I like how the ESV renders verse 2 in this passage,
…you have heard of the stewardship of God’s grace that was given to me for you.
A steward of God’s grace. That’s what we are called to be. God hasn’t given us his grace simply to bathe in it for our own benefit. He has called us to be stewards of his grace as we deal with the people around us.
Of course, Paul’s stewardship was quite different from ours. The stewardship God gave him included starting multiple churches and writing scripture which teaches us all about God’s grace and the “mystery” of the gospel.
There are certainly people today that God has gifted with the ability to plant churches, but not everyone has that gift. And there are certainly no people today that can write scripture, although God has gifted some with the gift of teaching so that they can help illumine the scriptures to others.
But whether you have these kinds of gifts or not, each of us in our own way are to be stewards of God’s grace.
What do I mean? First of all, we should be sharing the gospel with other people. But also we should be reaching out to others, touching them with the love of God. When people see us who are the church, they should see stewards of that grace we have received.
That starts first of all with showing grace to each other. Paul says,
This mystery (that God has revealed and Paul now shares) is that through the gospel the Gentiles are heirs together with Israel, members together of one body, and sharers together in the promise in Christ Jesus. (6)
When God first called Abraham, God promised that all nations would be blessed through him. (Genesis 12:3)
For years, it was unclear just how that would happen. Now, Paul says, the answer has been revealed. Through Christ and his death on the cross, all of us, Jew and non-Jew, black, white, Asian, Hispanic, male, female, or whatever, have together become God’s heirs. Together, we have become part of one body with Christ as our head. And together we share in the promises given to us through Jesus Christ.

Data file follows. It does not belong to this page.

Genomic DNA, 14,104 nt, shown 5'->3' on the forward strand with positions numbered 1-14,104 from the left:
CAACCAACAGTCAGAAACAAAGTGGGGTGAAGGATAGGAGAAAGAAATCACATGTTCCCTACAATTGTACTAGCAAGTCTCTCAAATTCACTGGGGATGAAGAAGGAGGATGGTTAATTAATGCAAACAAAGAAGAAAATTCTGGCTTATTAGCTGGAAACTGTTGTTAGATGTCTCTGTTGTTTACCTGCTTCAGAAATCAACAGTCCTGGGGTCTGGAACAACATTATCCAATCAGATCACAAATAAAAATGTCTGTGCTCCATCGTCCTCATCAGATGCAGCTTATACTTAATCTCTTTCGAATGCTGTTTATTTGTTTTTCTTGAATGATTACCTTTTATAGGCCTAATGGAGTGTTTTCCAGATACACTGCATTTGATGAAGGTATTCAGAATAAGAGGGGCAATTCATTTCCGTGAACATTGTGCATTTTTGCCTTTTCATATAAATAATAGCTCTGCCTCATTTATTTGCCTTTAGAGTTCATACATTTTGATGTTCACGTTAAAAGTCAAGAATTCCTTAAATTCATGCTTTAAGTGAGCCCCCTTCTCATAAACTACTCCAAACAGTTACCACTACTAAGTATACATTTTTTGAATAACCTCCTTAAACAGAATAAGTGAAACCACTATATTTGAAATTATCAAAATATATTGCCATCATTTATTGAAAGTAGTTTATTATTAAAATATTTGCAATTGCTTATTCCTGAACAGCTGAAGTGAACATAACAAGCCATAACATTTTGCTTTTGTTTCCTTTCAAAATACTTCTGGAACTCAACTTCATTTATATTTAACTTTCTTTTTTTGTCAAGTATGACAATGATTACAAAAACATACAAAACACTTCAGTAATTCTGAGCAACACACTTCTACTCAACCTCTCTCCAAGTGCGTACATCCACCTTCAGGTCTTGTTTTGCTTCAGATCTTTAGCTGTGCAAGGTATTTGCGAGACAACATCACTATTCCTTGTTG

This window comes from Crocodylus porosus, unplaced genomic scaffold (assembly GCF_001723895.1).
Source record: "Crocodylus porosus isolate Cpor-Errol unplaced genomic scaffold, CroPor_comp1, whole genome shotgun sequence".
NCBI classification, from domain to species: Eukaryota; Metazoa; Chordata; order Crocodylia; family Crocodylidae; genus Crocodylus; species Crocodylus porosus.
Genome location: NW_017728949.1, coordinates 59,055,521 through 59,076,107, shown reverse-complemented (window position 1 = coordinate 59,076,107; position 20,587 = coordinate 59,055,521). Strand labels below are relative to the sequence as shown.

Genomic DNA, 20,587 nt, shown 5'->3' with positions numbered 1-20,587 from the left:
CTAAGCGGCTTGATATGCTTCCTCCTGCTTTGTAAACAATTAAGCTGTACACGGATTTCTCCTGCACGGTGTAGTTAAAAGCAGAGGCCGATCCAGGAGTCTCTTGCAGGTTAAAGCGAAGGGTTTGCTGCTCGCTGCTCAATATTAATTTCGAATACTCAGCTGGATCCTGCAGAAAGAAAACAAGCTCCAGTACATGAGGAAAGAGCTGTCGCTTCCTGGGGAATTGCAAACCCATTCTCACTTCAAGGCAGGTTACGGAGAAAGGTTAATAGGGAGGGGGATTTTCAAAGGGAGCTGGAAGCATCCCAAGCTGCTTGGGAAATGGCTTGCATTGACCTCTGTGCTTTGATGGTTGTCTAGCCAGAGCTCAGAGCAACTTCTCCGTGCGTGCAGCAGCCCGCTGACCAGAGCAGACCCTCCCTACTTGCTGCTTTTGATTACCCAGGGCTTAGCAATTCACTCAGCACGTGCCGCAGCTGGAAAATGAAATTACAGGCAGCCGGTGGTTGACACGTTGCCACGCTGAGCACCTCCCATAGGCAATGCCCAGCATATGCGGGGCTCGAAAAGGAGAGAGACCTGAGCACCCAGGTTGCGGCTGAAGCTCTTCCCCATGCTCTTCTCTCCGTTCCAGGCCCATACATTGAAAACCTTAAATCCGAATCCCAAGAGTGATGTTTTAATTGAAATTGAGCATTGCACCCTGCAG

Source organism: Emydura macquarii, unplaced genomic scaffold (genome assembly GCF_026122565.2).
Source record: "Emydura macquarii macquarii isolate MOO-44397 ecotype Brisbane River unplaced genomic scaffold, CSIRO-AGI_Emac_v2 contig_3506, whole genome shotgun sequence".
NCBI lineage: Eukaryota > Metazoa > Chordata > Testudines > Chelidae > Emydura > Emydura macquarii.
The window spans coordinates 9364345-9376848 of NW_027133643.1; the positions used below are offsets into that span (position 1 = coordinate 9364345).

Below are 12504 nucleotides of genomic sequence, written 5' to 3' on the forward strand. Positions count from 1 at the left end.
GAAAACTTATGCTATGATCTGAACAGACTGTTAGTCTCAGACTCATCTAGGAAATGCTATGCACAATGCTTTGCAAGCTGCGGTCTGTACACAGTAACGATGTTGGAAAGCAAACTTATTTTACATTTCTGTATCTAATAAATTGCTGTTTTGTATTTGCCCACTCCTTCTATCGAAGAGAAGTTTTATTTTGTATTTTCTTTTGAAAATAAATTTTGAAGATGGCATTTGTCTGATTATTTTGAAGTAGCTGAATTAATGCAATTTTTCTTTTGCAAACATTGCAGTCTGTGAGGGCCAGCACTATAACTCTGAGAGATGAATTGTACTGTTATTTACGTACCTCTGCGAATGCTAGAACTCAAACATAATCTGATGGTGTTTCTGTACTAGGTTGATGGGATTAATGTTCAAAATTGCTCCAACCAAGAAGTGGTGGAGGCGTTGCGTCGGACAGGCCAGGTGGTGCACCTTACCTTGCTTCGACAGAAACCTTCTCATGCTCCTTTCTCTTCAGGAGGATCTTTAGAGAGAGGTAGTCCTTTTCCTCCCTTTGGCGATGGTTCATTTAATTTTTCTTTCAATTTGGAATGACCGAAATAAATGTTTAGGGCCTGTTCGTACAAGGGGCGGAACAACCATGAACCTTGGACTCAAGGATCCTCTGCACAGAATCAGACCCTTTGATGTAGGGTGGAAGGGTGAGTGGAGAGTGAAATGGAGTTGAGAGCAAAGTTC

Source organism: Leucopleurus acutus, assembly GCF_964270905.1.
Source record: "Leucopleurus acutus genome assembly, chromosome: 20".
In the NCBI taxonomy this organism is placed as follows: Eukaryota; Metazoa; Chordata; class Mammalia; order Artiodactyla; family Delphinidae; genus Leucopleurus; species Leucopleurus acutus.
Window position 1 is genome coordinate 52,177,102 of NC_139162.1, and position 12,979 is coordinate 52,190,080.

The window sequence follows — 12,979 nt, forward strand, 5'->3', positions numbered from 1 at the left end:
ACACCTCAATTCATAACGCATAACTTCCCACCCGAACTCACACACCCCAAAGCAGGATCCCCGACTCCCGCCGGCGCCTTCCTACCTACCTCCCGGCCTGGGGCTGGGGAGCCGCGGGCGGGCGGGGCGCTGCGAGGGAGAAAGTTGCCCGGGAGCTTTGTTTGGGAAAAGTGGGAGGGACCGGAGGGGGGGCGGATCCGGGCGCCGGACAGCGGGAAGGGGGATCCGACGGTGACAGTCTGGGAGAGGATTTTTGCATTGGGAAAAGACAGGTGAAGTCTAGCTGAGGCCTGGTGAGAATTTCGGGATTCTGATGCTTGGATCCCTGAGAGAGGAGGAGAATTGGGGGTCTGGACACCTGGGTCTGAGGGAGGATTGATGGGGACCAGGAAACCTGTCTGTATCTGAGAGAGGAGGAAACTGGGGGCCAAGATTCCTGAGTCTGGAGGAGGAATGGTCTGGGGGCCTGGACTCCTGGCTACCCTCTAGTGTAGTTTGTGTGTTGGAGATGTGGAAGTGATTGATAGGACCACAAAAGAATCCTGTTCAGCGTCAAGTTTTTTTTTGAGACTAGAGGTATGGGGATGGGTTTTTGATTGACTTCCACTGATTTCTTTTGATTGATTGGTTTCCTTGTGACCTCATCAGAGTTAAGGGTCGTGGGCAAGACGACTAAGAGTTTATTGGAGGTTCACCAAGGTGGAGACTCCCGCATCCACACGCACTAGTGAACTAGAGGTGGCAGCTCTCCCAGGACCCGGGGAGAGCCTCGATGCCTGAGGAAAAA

Now through the church, Paul says that God’s intent is that,
the manifold wisdom of God should be made known to the rulers and authorities in the heavenly realms, according to his eternal purpose which he accomplished in Christ Jesus our Lord. (10-11)
When all the angels and demons see the church, they start to see the many facets of God’s wisdom. In particular, they see the wonder of a plan that brings people of all races and genders together, loving each other because of the love God has showered upon them, fulfilling the purpose for which God created them, and reflecting his glory.
But not only should they see this, the world should too. And when it does, it can’t help but be astonished by God’s grace and be drawn to it.
That’s the way it should be, anyway. But is it? Too many times it’s not because we aren’t faithful stewards of his grace toward each other and to the world.
How about you? Are you a faithful steward of God’s grace? Is your church? When people see you, do they see God’s love and grace pouring out of you in your actions towards them and your brothers and sisters?
What kind of steward are you?